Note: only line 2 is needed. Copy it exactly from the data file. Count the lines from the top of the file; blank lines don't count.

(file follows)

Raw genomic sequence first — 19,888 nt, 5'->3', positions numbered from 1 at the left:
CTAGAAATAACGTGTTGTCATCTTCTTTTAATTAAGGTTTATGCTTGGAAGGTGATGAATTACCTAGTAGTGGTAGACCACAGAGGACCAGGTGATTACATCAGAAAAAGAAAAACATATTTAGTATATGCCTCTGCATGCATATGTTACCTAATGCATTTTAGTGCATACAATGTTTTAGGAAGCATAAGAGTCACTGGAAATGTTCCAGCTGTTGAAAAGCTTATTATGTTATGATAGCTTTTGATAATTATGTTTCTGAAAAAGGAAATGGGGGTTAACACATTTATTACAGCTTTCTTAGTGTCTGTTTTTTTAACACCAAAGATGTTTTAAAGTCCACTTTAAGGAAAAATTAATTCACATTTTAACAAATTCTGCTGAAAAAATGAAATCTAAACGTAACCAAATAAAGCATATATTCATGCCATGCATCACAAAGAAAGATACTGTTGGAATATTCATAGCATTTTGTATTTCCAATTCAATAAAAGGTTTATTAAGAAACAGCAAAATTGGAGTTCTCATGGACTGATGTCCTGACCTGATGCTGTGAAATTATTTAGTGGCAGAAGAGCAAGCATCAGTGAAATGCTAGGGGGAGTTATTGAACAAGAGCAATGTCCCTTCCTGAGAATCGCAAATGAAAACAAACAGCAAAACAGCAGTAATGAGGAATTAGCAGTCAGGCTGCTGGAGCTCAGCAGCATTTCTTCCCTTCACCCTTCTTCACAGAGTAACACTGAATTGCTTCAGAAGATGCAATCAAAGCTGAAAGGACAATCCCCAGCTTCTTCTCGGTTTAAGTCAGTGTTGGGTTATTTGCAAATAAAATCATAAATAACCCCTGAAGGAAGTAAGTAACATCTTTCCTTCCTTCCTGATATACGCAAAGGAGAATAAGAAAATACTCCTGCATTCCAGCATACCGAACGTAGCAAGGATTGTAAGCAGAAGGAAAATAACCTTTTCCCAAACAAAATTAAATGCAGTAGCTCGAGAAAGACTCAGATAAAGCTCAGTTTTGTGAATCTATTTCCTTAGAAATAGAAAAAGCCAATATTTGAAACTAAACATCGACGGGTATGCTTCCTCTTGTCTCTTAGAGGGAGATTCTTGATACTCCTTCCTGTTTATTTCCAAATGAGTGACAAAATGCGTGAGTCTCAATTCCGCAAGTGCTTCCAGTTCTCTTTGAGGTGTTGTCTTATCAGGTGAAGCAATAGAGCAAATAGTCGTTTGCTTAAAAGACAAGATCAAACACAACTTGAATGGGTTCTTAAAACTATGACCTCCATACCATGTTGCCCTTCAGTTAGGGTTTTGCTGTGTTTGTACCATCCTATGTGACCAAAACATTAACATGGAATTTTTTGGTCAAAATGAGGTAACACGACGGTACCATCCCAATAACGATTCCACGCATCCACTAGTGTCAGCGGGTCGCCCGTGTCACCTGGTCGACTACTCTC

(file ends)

CTAGAAATAACGTGTTGTCATCTTCTTTTAATTAAGGTTTATGCTTGGAAGGTGATGAATTACCTAGTAGTGGTAGACCACAGAGGACCAGGTGATTACATCAGAAAAAGAAAAACATATTTAGTATATGCCTCTGCATGCATATGTTACCTAATGCATTTTAGTGCATACAATGTTTTAGGAAGCATAAGAGTCACTGGAAATGTTCCAGCTGTTGAAAAGCTTATTATGTTATGATAGCTTTTGATAATTATGTTTCTGAAAAAGGAAATGGGGGTTAACACATTTATTACAGCTTTCTTAGTGTCTGTTTTTTTAACACCAAAGATGTTTTAAAGTCCACTTTAAGGAAAAATTAATTCACATTTTAACAAATTCTGCTGAAAAAATGAAATCTAAACGTAACCAAATAAAGCATATATTCATGCCATGCATCACAAAGAAAGATACTGTTGGAATATTCATAGCATTTTGTATTTCCAATTCAATAAAAGGTTTATTAAGAAACAGCAAAATTGGAGTTCTCATGGACTGATGTCCTGACCTGATGCTGTGAAATTATTTAGTGGCAGAAGAGCAAGCATCAGTGAAATGCTAGGGGGAGTTATTGAACAAGAGCAATGTCCCTTCCTGAGAATCGCAAATGAAAACAAACAGCAAAACAGCAGTAATGAGGAATTAGCAGTCAGGCTGCTGGAGCTCAGCAGCATTTCTTCCCTTCACCCTTCTTCACAGAGTAACACTGAATTGCTTCAGAAGATGCAATCAAAGCTGAAAGGACAATCCCCAGCTTCTTCTCGGTTTAAGTCAGTGTTGGGTTATTTGCAAATAAAATCATAAATAACCCCTGAAGGAAGTAAGTAACATCTTTCCTTCCTTCCTGATATACGCAAAGGAGAATAAGAAAATACTCCTGCATTCCAGCATACCGAACGTAGCAAGGATTGTAAGCAGAAGGAAAATAACCTTTTCCCAAACAAAATTAAATGCAGTAGCTCGAGAAAGACTCAGATAAAGCTCAGTTTTGTGAATCTATTTCCTTAGAAATAGAAAAAGCCAATATTTGAAACTAAACATCGACGGGTATGCTTCCTCTTGTCTCTTAGAGGGAGATTCTTGATACTCCTTCCTGTTTATTTCCAAATGAGTGACAAAATGCGTGAGTCTCAATTCCGCAAGTGCTTCCAGTTCTCTTTGAGGTGTTGTCTTATCAGGTGAAGCAATAGAGCAAATAGTCGTTTGCTTAAAAGACAAGATCAAACACAACTTGAATGGGTTCTTAAAACTATGACCTCCATACCATGTTGCCCTTCAGTTAGGGTTTTGCTGTGTTTGTACCATCCTATGTGACCAAAACATTAACATGGAATTTTTTGGTCAAAATGAGGTAACACGACGGTACCATCCCAATAACGATTCCACGCATCCACTAGTGTCAGCGGGTCGCCCGTGTCACCTGGTCGACTACTCTC